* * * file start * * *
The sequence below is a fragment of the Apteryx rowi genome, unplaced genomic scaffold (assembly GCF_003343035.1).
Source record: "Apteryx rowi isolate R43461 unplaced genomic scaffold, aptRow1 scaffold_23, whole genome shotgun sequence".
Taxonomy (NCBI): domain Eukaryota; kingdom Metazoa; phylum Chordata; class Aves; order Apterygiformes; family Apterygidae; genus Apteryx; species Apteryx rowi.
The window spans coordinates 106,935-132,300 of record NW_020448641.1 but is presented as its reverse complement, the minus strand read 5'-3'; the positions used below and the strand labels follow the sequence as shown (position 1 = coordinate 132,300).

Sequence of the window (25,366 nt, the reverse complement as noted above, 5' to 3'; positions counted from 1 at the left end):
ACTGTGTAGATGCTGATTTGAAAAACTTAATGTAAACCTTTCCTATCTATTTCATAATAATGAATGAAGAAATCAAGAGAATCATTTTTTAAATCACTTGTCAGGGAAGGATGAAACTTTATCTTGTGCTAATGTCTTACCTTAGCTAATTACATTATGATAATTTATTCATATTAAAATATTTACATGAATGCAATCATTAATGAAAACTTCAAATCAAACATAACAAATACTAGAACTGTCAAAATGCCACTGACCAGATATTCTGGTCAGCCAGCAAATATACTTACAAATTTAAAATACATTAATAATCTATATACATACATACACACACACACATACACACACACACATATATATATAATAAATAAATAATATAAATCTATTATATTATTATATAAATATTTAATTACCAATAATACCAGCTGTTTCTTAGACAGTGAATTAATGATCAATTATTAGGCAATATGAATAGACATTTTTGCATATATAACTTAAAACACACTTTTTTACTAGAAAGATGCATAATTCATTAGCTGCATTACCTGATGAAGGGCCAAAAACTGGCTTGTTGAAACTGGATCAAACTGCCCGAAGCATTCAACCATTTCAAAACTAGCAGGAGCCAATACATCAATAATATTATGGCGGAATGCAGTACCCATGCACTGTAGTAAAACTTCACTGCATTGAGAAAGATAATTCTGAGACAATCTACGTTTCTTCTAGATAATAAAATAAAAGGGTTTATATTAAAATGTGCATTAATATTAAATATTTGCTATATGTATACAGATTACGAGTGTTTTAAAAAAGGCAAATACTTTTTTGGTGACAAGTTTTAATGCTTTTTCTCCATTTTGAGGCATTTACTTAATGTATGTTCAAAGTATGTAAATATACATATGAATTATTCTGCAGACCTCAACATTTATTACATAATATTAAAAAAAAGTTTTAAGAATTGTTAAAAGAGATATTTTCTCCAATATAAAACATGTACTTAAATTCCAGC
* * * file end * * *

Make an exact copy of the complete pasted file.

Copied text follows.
The sequence below is a fragment of the Apteryx rowi genome, unplaced genomic scaffold (assembly GCF_003343035.1).
Source record: "Apteryx rowi isolate R43461 unplaced genomic scaffold, aptRow1 scaffold_23, whole genome shotgun sequence".
Taxonomy (NCBI): domain Eukaryota; kingdom Metazoa; phylum Chordata; class Aves; order Apterygiformes; family Apterygidae; genus Apteryx; species Apteryx rowi.
The window spans coordinates 106,935-132,300 of record NW_020448641.1 but is presented as its reverse complement, the minus strand read 5'-3'; the positions used below and the strand labels follow the sequence as shown (position 1 = coordinate 132,300).

Sequence of the window (25,366 nt, the reverse complement as noted above, 5' to 3'; positions counted from 1 at the left end):
ACTGTGTAGATGCTGATTTGAAAAACTTAATGTAAACCTTTCCTATCTATTTCATAATAATGAATGAAGAAATCAAGAGAATCATTTTTTAAATCACTTGTCAGGGAAGGATGAAACTTTATCTTGTGCTAATGTCTTACCTTAGCTAATTACATTATGATAATTTATTCATATTAAAATATTTACATGAATGCAATCATTAATGAAAACTTCAAATCAAACATAACAAATACTAGAACTGTCAAAATGCCACTGACCAGATATTCTGGTCAGCCAGCAAATATACTTACAAATTTAAAATACATTAATAATCTATATACATACATACACACACACACATACACACACACACATATATATATAATAAATAAATAATATAAATCTATTATATTATTATATAAATATTTAATTACCAATAATACCAGCTGTTTCTTAGACAGTGAATTAATGATCAATTATTAGGCAATATGAATAGACATTTTTGCATATATAACTTAAAACACACTTTTTTACTAGAAAGATGCATAATTCATTAGCTGCATTACCTGATGAAGGGCCAAAAACTGGCTTGTTGAAACTGGATCAAACTGCCCGAAGCATTCAACCATTTCAAAACTAGCAGGAGCCAATACATCAATAATATTATGGCGGAATGCAGTACCCATGCACTGTAGTAAAACTTCACTGCATTGAGAAAGATAATTCTGAGACAATCTACGTTTCTTCTAGATAATAAAATAAAAGGGTTTATATTAAAATGTGCATTAATATTAAATATTTGCTATATGTATACAGATTACGAGTGTTTTAAAAAAGGCAAATACTTTTTTGGTGACAAGTTTTAATGCTTTTTCTCCATTTTGAGGCATTTACTTAATGTATGTTCAAAGTATGTAAATATACATATGAATTATTCTGCAGACCTCAACATTTATTACATAATATTAAAAAAAAGTTTTAAGAATTGTTAAAAGAGATATTTTCTCCAATATAAAACATGTACTTAAATTCCAGC